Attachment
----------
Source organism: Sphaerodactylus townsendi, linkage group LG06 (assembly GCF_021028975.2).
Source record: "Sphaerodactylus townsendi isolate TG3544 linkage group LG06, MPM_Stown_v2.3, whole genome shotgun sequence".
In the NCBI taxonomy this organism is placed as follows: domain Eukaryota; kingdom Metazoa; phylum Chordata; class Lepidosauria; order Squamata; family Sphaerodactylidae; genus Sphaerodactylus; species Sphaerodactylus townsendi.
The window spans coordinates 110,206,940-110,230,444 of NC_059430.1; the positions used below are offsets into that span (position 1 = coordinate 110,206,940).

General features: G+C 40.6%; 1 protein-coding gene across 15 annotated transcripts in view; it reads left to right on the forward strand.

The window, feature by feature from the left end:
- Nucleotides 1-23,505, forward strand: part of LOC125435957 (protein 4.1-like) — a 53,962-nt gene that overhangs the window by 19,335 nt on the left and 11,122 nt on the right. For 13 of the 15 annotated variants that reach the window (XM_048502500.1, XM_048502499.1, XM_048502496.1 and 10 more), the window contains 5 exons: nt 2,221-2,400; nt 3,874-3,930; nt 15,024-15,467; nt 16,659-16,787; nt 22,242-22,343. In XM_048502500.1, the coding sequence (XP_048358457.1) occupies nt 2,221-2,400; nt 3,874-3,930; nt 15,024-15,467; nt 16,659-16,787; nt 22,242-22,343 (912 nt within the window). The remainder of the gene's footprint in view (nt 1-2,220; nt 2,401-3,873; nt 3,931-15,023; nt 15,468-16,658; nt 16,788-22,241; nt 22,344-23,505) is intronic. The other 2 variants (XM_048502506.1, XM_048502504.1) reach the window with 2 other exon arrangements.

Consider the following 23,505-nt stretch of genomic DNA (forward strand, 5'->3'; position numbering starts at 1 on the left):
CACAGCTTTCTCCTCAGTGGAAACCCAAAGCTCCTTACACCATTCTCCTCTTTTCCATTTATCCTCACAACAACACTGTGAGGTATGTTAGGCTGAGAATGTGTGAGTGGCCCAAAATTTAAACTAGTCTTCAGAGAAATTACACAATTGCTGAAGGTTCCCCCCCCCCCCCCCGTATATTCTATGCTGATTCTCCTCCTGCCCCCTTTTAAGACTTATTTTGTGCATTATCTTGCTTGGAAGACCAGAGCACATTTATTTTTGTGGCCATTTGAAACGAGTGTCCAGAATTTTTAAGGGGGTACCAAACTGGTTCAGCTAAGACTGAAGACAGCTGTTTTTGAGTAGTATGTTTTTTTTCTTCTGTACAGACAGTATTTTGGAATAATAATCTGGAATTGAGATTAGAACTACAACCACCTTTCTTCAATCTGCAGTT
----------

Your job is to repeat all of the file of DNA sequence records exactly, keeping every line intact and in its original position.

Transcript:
Source organism: Sphaerodactylus townsendi, linkage group LG06 (assembly GCF_021028975.2).
Source record: "Sphaerodactylus townsendi isolate TG3544 linkage group LG06, MPM_Stown_v2.3, whole genome shotgun sequence".
In the NCBI taxonomy this organism is placed as follows: domain Eukaryota; kingdom Metazoa; phylum Chordata; class Lepidosauria; order Squamata; family Sphaerodactylidae; genus Sphaerodactylus; species Sphaerodactylus townsendi.
The window spans coordinates 110,206,940-110,230,444 of NC_059430.1; the positions used below are offsets into that span (position 1 = coordinate 110,206,940).

General features: G+C 40.6%; 1 protein-coding gene across 15 annotated transcripts in view; it reads left to right on the forward strand.

The window, feature by feature from the left end:
- Nucleotides 1-23,505, forward strand: part of LOC125435957 (protein 4.1-like) — a 53,962-nt gene that overhangs the window by 19,335 nt on the left and 11,122 nt on the right. For 13 of the 15 annotated variants that reach the window (XM_048502500.1, XM_048502499.1, XM_048502496.1 and 10 more), the window contains 5 exons: nt 2,221-2,400; nt 3,874-3,930; nt 15,024-15,467; nt 16,659-16,787; nt 22,242-22,343. In XM_048502500.1, the coding sequence (XP_048358457.1) occupies nt 2,221-2,400; nt 3,874-3,930; nt 15,024-15,467; nt 16,659-16,787; nt 22,242-22,343 (912 nt within the window). The remainder of the gene's footprint in view (nt 1-2,220; nt 2,401-3,873; nt 3,931-15,023; nt 15,468-16,658; nt 16,788-22,241; nt 22,344-23,505) is intronic. The other 2 variants (XM_048502506.1, XM_048502504.1) reach the window with 2 other exon arrangements.

Consider the following 23,505-nt stretch of genomic DNA (forward strand, 5'->3'; position numbering starts at 1 on the left):
CACAGCTTTCTCCTCAGTGGAAACCCAAAGCTCCTTACACCATTCTCCTCTTTTCCATTTATCCTCACAACAACACTGTGAGGTATGTTAGGCTGAGAATGTGTGAGTGGCCCAAAATTTAAACTAGTCTTCAGAGAAATTACACAATTGCTGAAGGTTCCCCCCCCCCCCCCCGTATATTCTATGCTGATTCTCCTCCTGCCCCCTTTTAAGACTTATTTTGTGCATTATCTTGCTTGGAAGACCAGAGCACATTTATTTTTGTGGCCATTTGAAACGAGTGTCCAGAATTTTTAAGGGGGTACCAAACTGGTTCAGCTAAGACTGAAGACAGCTGTTTTTGAGTAGTATGTTTTTTTTCTTCTGTACAGACAGTATTTTGGAATAATAATCTGGAATTGAGATTAGAACTACAACCACCTTTCTTCAATCTGCAGTT